Lessons on Humanity, from a Cyborg

This month’s edition of New York Magazine has a great article about how podcasts have become an essential form of modern media. It traces the history of the form, noting “Perhaps it’s tricky to pinpoint the exact arrival of podcasts because they’ve spent a decade in a state of perpetual arrival,” and goes deeply into how what once seemed like a medium destined for obscurity has become hugely popular because of the intimate connections that can be formed.

The one constant, though, through all the standout podcasts is that notion of obsession and connection. Freed from the constraints of attracting a mass audience, podcast creators double down on their enthusiasms and invite you, the listener, to come along. It’s a refreshingly democratic medium that, not incidentally, is driven by distinct personalities.

All of which gives a great motivation to talk about a great old podcast. Invisibilia is a show about the invisible forces that shape human behavior–things like ideas, beliefs, assumptions, and emotions. An episode from 2015 is a true standout, titled, Computer or Human? + Thad.

The story centers on Thad Starner and the impact of a self-invented technology on his life. Thad was one of the first cyborgs and is someone you can thank for contributing to the invention of Google Glass and other wearables, like the current iteration of your iPhone and Apple Watch. In the early 1990s, Thad was a bit of a revolutionary, or strange mix of human and computer, depending on how you look at it.

Thad had an interesting relationship with “Lizzie,” the name Thad gave to a wearable he invented for himself in 1993 in an attempt to catalogue all the knowledge he was absorbing–and that he felt he might be missing or lose–during his academic endeavors at MIT. He would watch and write while she would project and record everything he learned each day. Thad and Lizzie’s relationship changed his interactions with all of the other people he encountered. Being able to cue his memories at will through Lizzie changed the way he talked with people and how they responded to him in ways that deepened and made those conversations more meaningful. Having full memory access began increasing Thad’s confidence, allowing him to feel more powerful and in control of his life, providing an “information security blanket,” if you will.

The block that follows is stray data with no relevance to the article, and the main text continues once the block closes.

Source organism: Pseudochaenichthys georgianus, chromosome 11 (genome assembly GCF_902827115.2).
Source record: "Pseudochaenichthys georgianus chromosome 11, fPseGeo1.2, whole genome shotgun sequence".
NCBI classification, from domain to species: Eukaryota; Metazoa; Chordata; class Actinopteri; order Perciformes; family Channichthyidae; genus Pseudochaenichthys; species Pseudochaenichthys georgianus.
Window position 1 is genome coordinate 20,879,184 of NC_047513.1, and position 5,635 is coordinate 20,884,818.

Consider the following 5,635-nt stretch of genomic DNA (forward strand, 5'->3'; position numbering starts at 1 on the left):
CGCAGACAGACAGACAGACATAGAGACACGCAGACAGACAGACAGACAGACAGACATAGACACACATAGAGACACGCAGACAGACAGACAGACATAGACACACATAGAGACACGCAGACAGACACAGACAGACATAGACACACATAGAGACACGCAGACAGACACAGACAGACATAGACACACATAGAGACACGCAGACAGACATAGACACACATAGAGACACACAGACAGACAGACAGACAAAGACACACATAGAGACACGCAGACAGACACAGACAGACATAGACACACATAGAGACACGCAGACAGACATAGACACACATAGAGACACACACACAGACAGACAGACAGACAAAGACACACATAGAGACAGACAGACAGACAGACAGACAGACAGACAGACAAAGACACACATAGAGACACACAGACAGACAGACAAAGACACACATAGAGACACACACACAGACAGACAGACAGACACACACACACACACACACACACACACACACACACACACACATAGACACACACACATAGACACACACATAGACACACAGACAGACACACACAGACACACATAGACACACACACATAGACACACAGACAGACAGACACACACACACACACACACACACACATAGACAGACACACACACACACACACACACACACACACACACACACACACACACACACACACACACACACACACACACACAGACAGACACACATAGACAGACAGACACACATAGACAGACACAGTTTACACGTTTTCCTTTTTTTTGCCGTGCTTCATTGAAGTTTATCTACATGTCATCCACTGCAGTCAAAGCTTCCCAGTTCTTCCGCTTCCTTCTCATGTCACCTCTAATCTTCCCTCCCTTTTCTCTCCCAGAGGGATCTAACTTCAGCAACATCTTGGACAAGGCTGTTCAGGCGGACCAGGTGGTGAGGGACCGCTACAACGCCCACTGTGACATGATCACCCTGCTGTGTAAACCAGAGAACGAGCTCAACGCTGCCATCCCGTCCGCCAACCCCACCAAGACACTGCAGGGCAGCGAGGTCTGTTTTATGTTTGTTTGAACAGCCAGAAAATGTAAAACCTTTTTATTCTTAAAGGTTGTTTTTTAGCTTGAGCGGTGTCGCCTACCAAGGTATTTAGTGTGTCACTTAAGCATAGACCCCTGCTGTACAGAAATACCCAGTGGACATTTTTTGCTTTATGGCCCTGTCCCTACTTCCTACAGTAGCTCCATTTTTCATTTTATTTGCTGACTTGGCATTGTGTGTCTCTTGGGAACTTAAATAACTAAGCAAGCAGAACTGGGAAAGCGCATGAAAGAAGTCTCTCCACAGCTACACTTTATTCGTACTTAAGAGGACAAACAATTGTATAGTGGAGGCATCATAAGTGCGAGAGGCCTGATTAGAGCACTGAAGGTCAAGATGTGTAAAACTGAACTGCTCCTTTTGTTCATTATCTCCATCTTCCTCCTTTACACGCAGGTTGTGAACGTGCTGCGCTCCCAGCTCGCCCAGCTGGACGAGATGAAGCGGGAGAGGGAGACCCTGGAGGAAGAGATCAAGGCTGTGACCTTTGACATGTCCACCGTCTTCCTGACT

The questions that this all brings to mind are myriad: Can we use technology to move us forward and bring us together, without losing touch with the living, breathing human beings we are trying so desperately to understand? Does all this technology–wearables, smartphones, online reviews, check-ins, and Instagramming–enhance our humanity, or cheapen it?

In 1993, Thad’s cyborgification seemed ludicrous and bordered on the ethereal. Twenty years later, many of us can’t remember life without the integration of technology, as we busily record our lives online and on social sites and engage in the collective intelligence we are creating. People are more than willing to share and are comfortable integrating with technology in ways that we, as researchers, can leverage to provide valuable insights into customers’ behaviors and decisions. Incorporating technology into our work is incredibly valuable for collecting “in the moment data,” which is more reliable and trustworthy.

Yet, what the episode about Thad should reminded us is that none of the information that can be gleaned through technology holds meaning in a vacuum. It is our humanness, our intuition, experience, emotions, and intelligence that allow us to make sense of this vast amount of information. For our business, that humanness is what allows us to translate data and research into meaningful insights to help our clients. We can look into the patterns we see forming in these individual data points and provide a deeper level of analysis that helps contextualize and make sense of the humans on the other side of the screen.